Page 1 of 2 12 LastLast
Results 1 to 10 of 13

Thread: beginner's film/dev FAQ... but w/ some details

  1. #1

    Join Date
    Sep 2004
    Location
    Moscow, ID and Gardiner, MT
    Posts
    16

    beginner's film/dev FAQ... but w/ some details

    Hopefully this is a little more specific than the usual 'What should I start with?' question (although not by much). I've spent several years using 35mm Velvia while backpacking and want to try out B&W. No prior darkroom experience, although plenty of chemistry experience (academic, not narcotic =). After having spent the last week or so scouring this and other forums to make sense of the various 4x5 B&W film/developer combinations and the pros and cons of each, I decided to do the online equivalent of walking into a store and asking. I do mainly western landscapes (Beartooths, Tetons, Olympics, Cascades, San Juan Islands, etc.) in fog, snow, full sun, shaded forest, and sunrise/sunset.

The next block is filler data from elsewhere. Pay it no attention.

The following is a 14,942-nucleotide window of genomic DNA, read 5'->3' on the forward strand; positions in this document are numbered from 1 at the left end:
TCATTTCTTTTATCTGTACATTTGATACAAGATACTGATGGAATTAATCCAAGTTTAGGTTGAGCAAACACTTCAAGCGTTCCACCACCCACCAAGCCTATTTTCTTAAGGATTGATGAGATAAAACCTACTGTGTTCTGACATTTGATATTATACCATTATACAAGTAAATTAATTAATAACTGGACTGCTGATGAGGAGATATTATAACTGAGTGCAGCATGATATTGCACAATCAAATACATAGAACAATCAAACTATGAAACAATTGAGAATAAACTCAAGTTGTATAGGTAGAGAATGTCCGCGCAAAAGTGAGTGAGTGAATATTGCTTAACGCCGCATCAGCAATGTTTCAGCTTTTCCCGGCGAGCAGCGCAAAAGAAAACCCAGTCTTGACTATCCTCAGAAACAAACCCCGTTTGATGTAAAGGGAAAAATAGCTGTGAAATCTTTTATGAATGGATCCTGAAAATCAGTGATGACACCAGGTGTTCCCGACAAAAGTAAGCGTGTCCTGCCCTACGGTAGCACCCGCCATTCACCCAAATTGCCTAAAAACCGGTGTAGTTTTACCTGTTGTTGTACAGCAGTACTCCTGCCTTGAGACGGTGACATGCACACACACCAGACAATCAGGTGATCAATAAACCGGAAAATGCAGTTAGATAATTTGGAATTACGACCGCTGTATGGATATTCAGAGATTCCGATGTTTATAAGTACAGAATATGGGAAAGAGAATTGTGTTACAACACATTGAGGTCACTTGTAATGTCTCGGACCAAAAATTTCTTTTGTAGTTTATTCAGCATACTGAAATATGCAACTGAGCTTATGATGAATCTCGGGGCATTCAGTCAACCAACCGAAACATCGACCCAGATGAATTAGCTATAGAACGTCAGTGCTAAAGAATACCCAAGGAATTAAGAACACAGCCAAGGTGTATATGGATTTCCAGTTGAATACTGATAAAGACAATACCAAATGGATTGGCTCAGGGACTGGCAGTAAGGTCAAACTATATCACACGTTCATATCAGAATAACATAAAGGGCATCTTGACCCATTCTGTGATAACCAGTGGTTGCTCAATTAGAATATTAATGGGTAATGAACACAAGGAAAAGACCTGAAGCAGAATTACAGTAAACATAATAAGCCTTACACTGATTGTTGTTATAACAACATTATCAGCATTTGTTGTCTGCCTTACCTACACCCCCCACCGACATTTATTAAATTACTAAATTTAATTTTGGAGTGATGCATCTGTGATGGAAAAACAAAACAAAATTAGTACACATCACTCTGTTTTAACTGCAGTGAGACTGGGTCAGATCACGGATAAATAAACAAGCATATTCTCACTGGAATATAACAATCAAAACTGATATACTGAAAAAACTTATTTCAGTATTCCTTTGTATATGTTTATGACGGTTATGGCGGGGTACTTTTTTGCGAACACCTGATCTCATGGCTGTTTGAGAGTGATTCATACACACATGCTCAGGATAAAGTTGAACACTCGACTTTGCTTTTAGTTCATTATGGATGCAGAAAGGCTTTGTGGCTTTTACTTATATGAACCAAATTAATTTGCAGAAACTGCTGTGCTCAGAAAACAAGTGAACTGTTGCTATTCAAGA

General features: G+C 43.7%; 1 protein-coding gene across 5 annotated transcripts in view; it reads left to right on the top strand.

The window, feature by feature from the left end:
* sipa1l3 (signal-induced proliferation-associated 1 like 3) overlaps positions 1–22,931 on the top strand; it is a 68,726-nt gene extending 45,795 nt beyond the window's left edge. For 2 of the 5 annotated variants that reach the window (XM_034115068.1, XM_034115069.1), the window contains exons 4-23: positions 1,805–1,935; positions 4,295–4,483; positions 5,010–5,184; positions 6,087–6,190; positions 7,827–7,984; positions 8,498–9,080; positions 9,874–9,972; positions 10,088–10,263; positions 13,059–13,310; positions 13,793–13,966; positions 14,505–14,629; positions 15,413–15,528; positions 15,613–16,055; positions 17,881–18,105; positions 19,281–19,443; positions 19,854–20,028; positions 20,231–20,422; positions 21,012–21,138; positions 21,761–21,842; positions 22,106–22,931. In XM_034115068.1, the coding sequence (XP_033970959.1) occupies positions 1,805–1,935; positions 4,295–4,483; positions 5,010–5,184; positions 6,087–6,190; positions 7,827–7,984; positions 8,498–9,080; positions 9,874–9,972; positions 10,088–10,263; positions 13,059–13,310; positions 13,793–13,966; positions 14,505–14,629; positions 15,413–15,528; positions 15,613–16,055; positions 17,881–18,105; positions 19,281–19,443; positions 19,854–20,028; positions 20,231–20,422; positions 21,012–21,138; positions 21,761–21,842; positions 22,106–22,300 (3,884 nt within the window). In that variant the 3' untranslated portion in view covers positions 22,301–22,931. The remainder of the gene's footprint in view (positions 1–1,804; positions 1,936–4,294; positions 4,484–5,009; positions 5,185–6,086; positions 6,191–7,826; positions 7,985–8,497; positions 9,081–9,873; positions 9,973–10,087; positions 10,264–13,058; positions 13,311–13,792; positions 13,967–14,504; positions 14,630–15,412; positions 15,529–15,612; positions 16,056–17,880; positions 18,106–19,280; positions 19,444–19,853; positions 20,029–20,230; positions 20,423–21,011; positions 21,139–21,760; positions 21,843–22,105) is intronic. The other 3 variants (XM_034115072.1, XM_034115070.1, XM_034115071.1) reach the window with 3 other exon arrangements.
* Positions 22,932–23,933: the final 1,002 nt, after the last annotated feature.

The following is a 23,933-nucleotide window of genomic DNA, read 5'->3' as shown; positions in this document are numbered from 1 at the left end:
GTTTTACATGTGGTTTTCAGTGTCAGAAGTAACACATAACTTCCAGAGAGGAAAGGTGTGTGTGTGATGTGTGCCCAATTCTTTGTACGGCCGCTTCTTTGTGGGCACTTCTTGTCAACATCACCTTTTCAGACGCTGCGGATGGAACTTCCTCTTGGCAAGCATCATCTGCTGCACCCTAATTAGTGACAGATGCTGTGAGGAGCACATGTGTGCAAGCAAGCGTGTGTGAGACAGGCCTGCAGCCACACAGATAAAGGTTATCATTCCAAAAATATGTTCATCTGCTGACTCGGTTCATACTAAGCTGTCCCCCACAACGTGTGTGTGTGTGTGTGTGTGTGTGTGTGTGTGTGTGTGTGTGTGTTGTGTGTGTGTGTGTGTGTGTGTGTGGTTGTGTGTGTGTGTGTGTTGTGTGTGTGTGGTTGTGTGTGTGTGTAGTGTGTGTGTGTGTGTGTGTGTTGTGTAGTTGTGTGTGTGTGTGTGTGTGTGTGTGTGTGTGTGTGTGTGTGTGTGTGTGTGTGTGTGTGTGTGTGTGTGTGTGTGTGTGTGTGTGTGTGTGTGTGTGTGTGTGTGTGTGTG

Here's what I'm looking for:

    -smooth tonal gradations
    -expansion/contraction capability
    -unblocked highlights: if that bright cloud has subtle tones in it, I want to see those on the neg.
    -rich shadow detail: ditto the above, but for patterns on tree bark and understory vegetation.

    I realize these things are perhaps more strongly influenced by exposure, development times, printing times, etc., but from what I understand some films and developers are less successful towards these ends than others. Acutance is more important to me than grain. Speed isn't much of an issue, although 100 would be nice to match the Velvia 100F I keep loaded in my Minolta (doubles as my light meter). Price isn't much of an issue either, although 100 Tmax is getting up there as film prices go.